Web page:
Be prepared

Keep detailed, accurate records to protect your business deductions. Record details about expenses as soon as possible after they’re incurred (for example, the date, place, business purpose, etc.). Keep more than just proof of payment. Also keep other documents, such as receipts, credit card slips and invoices. If you’re unsure of what you need, check with us.

How to Know if You Are Eligible for the New Overtime Rules

Karen: This is the PKF Texas Entrepreneur’s Playbook and I’m Karen Love; I’m the Host and Founder. I‘m here again with Wilka Toppins and she’s the Founder and Principle Lawyer at Toppins Law Firm. Welcome back to the Playbook Wilka, I’m so glad you’re here.

Wilka: I’m glad to be back.

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The New Overtime Rule Explained

Karen: This is the PKF Texas Entrepreneur’s Playbook and I’m Karen Love; I’m the Host and Founder. I‘m here with Wilka Toppins; she is the Founder and Principle Lawyer at the Toppins Law Firm and I’d like to say welcome to the Playbook Wilka.

Wilka: Thank you very much Karen, it’s my pleasure to be here.

Karen: Thank you. Now I was astounded when I became alerted to the new overtime rules that is affecting employers and our clients I know here at PKF Texas so I thought it would be really great to have you on the show if you will to give us an overview of what’s happening this year.

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Kenny Polcari Discusses How Major Events Can Affect Capital Markets

Russ: This is the PKF Texas Entrepreneur’s Playbook. I am Russ Capper, this week’s guest host, and I’m here with Kenny Polcari, Managing Director of Equities at O’Neil Securities and a Market Analyst at CNBC. Kenny, welcome to the Playbook.

Kenny: Thank you for having me.

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Should You Bunch Your Itemized Deductions?

Many expenses that may qualify as miscellaneous itemized deductions are deductible only to the extent they exceed, in aggregate, 2% of your adjusted gross income (AGI). Bunching these expenses into a single year may allow you to exceed this “floor.” So now is a good time to add up your potential deductions to date to see if bunching is a smart strategy for you this year.

Should you bunch into 2016?

If your miscellaneous itemized deductions are getting close to — or they already exceed — the 2% floor, consider incurring and paying additional expenses by Dec. 31, such as:

  • Deductible investment expenses, including advisory fees, custodial fees and publications
  • Professional fees, such as tax planning and preparation, accounting, and certain legal fees
  • Unreimbursed employee business expenses, including vehicle costs, travel, and allowable meals and entertainment.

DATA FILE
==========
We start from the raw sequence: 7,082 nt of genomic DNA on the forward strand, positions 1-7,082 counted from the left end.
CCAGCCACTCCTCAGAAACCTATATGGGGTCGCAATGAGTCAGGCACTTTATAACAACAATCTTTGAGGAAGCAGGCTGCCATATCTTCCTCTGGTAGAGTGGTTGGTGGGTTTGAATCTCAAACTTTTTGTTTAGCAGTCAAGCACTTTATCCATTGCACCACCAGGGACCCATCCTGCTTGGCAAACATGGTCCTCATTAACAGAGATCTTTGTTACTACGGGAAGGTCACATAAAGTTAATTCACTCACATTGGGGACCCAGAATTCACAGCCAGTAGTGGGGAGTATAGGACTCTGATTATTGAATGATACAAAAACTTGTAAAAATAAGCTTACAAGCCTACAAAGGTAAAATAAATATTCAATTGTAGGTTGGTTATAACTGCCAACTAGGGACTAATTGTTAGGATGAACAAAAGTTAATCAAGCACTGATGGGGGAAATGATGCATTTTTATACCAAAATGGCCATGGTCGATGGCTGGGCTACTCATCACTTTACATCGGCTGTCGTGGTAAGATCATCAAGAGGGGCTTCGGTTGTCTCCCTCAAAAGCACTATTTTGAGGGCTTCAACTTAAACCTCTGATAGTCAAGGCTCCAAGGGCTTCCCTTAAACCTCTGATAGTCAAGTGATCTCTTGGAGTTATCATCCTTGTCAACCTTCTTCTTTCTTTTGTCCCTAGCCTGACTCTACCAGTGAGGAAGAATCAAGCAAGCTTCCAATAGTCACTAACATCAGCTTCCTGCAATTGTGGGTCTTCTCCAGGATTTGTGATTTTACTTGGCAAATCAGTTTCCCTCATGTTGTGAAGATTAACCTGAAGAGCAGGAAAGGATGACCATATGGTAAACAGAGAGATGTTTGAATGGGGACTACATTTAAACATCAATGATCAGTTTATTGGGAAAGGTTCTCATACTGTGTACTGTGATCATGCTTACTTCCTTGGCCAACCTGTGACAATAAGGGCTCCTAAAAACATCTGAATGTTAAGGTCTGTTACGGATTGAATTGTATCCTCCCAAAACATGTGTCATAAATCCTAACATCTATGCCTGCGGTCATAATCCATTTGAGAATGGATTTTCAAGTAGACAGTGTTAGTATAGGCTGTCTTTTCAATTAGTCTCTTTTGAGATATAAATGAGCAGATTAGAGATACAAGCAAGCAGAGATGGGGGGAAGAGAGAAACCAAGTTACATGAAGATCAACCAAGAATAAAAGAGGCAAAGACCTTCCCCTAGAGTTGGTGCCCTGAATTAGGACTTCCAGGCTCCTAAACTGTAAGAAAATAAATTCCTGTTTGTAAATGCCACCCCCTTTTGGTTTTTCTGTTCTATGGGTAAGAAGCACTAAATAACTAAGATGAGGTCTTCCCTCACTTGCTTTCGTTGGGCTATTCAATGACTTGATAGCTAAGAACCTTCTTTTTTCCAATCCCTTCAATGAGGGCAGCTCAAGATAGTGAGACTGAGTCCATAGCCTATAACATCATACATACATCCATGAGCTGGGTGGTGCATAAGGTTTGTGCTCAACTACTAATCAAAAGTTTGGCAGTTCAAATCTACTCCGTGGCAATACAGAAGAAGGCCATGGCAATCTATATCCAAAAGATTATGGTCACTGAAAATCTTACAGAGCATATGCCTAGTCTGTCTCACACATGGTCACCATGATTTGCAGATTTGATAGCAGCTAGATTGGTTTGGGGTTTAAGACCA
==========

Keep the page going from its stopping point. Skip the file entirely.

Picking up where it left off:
But beware …

These expenses aren’t deductible for alternative minimum tax (AMT) purposes. So don’t bunch them into 2016 if you might be subject to the AMT this year.

Also, if your AGI exceeds the applicable threshold, certain deductions — including miscellaneous itemized deductions — are reduced by 3% of the AGI amount that exceeds the threshold (not to exceed 80% of otherwise allowable deductions). For 2016, the thresholds are $259,400 (single), $285,350 (head of household), $311,300 (married filing jointly) and $155,650 (married filing separately).

If you’d like more information on miscellaneous itemized deductions, the AMT or the itemized deduction limit, let us know.

How to Detect Risk Areas in Your Business

Byron: Hi, my name is Byron Hebert, and this is a quick Tool Time Update brought to you by PKF Texas and The Entrepreneur’s Playbook. What I want to talk to you today about is FMEA, Failure Mode Effect Analysis. And the purpose of this tool is to help you detect risk areas in your processes in your business, and then maybe if you can detect where the risk areas are you can do something to reduce those risks. So let’s talk about how we would use this tool.

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Everything You Need to Know About the 2016 Houston CPA Society Energy Conference

With panels and presentations on topics ranging from an Oil & Gas outlook to accounting and SEC updates, some of the energy industry’s best and brightest as speakers and panelists will be at the 14th Annual Houston CPA Society Energy Conference. It is sure to be a day filled with insightful discussion and substantive interaction. You’ll hear from several industry leaders including the luncheon keynote speaker John Hofmeister, founder of Citizens for Affordable Energy and former President of Shell.